Russia Sanctions – How to Make Them Work
This report gives an overview of the effect of Russia sanctions and provides recommendations for further steps. We start with a look at the purpose of sanctions, showing that the goal of sanctions is two-fold: inhibiting Russiaʼs capacity to wage war against Ukraine and undermining the Kremlin’s long-term capacity to launch another war.
Though sanctions have not inflicted a truly devastating macroeconomic effect yet, this dynamic is gradually changing. Sanctions targeted towards the financial and energy sectors have weakened Russiaʼs economy. That said, the effects have not yet reached a sufficient level to undercut the ability of Moscow to finance the war.
On the energy front, the EUʼs priority should be directed at the reduction and/or stabilization of energy prices, especially for gas and electricity. Market inefficiencies in these sectors have exacerbated Europeʼs vulnerability to Russian energy extortion.
The bans on technology and equipment exports to Russia and voluntary company withdrawals, particularly in technology-related sectors, have proven to be the most effective measures to date. Weapons manufacturing, car production, and air transportation have been hit hardest. To force an end to the war, it would be prudent to double down on technology sanctions by introducing additional measures restricting IT services, limiting third party supplies and improving coordination among allies.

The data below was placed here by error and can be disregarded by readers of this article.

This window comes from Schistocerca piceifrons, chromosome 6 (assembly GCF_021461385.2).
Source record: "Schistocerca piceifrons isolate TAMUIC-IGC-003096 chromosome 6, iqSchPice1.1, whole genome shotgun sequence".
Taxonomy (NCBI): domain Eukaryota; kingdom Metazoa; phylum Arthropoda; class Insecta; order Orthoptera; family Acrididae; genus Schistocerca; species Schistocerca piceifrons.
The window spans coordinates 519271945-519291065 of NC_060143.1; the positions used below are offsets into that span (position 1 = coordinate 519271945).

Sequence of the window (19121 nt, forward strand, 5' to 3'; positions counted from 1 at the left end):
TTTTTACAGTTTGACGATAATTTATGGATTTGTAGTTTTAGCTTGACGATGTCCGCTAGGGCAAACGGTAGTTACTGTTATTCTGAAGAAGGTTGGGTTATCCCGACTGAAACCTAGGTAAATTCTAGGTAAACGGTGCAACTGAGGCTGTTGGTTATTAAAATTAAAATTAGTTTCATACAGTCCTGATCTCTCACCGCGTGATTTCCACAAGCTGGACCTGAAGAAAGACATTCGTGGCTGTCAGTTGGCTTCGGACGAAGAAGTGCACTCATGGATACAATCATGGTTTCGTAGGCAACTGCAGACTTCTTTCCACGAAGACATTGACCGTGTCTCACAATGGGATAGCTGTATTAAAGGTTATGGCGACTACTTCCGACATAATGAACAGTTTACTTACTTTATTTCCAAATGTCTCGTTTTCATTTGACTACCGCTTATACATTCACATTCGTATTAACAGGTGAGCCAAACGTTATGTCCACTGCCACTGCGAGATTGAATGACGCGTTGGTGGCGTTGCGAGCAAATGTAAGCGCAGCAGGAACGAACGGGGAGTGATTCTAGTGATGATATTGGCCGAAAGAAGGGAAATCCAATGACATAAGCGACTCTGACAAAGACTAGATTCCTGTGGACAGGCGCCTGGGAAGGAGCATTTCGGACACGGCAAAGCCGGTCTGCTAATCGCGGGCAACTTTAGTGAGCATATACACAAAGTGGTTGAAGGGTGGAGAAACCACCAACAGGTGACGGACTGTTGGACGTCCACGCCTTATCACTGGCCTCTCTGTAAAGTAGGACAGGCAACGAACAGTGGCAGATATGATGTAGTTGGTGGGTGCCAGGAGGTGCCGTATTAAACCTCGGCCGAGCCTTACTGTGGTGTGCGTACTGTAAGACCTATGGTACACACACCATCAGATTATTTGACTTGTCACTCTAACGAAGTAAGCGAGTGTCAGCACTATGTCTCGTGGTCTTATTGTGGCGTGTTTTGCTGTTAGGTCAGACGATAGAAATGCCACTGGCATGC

Learn more in the report below by Anna Kolesnichenko and Jakub Wiśniewski.
Funded by the European Union. Views and opinions expressed are however those of the author(s) only and do not necessarily reflect those of the European Union or EACEA. Neither the European Union nor the granting authority can be held responsible for them.